We relocated from a very multi-cultural area to aa very conservative rural area also. My eldest child decided to go to public high school and found some great friends, joined the art club. Although it was a culture shock for the first 6 months even though the town is very conservative the high school kids were pretty average kids with a variety of groups including an lgbtq club. My child did so well academically they earned college scholarships and is now in their sr yr at university, for them it was overall a positive experience and they still have their best friend from hs. Prior to that they were quit isolated and lonely. My youngest started in public after we relocated but came back home after 3rd grade and was also isolated and loney for several yrs until we finally found a like minded and "stable" group of families 45 minutes away, but some of the members live near us and it has been a life saver for this child.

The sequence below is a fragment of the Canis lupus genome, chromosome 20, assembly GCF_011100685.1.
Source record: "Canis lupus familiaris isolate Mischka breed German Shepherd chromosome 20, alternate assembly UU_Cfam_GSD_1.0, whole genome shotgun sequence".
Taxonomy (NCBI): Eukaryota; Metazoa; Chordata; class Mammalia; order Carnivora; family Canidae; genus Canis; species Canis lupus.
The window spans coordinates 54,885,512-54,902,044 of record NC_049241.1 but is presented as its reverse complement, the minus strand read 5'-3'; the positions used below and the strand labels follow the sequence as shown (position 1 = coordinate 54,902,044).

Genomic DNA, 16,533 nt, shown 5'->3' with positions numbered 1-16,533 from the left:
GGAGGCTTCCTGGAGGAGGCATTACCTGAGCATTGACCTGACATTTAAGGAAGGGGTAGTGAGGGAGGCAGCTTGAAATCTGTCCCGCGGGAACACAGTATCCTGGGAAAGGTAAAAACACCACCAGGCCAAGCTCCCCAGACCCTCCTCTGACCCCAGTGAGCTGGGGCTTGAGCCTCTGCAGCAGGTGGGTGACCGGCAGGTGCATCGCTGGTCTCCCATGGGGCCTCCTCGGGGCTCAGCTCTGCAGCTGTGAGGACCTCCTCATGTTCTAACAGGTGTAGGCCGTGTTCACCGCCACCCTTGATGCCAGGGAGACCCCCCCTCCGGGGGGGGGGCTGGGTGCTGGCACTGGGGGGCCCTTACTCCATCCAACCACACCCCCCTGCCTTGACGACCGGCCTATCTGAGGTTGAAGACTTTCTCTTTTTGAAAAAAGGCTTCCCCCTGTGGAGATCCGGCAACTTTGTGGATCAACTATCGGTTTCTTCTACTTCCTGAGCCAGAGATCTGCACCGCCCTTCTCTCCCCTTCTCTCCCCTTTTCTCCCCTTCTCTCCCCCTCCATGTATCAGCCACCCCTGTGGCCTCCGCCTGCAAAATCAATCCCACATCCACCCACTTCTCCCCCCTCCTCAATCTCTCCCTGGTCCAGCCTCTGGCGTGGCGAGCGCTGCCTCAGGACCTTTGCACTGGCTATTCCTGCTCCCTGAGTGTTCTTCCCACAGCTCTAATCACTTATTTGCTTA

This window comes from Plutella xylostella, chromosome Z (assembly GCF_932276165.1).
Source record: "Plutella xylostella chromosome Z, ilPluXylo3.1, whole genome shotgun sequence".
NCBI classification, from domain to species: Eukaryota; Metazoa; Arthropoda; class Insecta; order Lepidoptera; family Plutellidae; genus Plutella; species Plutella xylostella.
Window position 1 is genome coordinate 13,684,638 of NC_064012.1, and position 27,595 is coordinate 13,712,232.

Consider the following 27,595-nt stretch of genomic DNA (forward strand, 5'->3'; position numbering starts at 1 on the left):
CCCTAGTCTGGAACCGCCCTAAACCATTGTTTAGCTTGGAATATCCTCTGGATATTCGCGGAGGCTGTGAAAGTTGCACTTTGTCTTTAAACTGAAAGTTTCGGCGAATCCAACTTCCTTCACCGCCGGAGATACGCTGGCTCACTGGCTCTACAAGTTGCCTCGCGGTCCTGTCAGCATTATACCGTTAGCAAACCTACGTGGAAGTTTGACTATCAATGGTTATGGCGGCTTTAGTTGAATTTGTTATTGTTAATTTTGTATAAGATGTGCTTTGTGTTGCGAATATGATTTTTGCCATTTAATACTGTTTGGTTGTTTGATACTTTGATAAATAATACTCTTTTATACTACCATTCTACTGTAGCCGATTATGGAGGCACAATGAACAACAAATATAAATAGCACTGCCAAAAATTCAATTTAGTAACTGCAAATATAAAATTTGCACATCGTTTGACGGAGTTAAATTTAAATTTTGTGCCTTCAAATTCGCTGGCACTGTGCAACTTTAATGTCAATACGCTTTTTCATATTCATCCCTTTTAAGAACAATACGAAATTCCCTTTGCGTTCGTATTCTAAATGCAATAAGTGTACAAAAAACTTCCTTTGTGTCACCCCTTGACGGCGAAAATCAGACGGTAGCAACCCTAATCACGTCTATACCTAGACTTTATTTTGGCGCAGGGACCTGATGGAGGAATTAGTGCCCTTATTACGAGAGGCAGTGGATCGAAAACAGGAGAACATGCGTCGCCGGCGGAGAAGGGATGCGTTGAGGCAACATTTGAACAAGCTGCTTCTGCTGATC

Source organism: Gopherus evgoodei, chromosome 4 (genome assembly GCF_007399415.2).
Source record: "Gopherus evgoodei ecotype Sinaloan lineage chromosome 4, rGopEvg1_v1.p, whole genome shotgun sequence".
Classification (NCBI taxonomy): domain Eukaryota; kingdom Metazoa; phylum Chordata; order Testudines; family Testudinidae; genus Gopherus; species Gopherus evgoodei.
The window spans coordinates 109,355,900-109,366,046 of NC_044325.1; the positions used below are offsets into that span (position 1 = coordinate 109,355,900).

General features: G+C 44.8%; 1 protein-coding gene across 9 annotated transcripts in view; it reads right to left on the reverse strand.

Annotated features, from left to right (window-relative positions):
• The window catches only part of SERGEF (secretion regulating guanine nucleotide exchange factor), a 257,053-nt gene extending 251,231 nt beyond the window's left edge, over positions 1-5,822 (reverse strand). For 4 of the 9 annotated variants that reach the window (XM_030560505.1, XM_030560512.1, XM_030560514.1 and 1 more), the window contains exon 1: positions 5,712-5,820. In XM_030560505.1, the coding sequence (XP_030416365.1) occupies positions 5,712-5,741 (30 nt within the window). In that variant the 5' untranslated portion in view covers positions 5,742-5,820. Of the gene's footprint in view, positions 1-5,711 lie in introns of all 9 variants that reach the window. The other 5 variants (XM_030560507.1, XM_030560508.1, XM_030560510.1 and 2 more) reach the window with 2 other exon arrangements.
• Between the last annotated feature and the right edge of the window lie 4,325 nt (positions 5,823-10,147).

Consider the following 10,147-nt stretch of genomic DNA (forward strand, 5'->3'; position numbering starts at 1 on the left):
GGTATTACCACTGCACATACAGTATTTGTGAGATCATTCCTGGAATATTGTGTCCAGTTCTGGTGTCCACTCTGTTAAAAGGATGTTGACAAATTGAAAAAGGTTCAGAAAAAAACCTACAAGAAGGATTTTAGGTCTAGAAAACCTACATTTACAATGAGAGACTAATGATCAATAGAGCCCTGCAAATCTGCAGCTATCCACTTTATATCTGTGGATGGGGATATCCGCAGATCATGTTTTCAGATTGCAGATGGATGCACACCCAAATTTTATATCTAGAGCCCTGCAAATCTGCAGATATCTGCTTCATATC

9. #8


    I know how you feel. I live in Georgia and everyone is conservative. I don't like to drive so I can tell my daughter feels isolated. I don't really have any friends that I click with too. It's tough at times.

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Help, I'm stuck in a very conservative area and we have no friends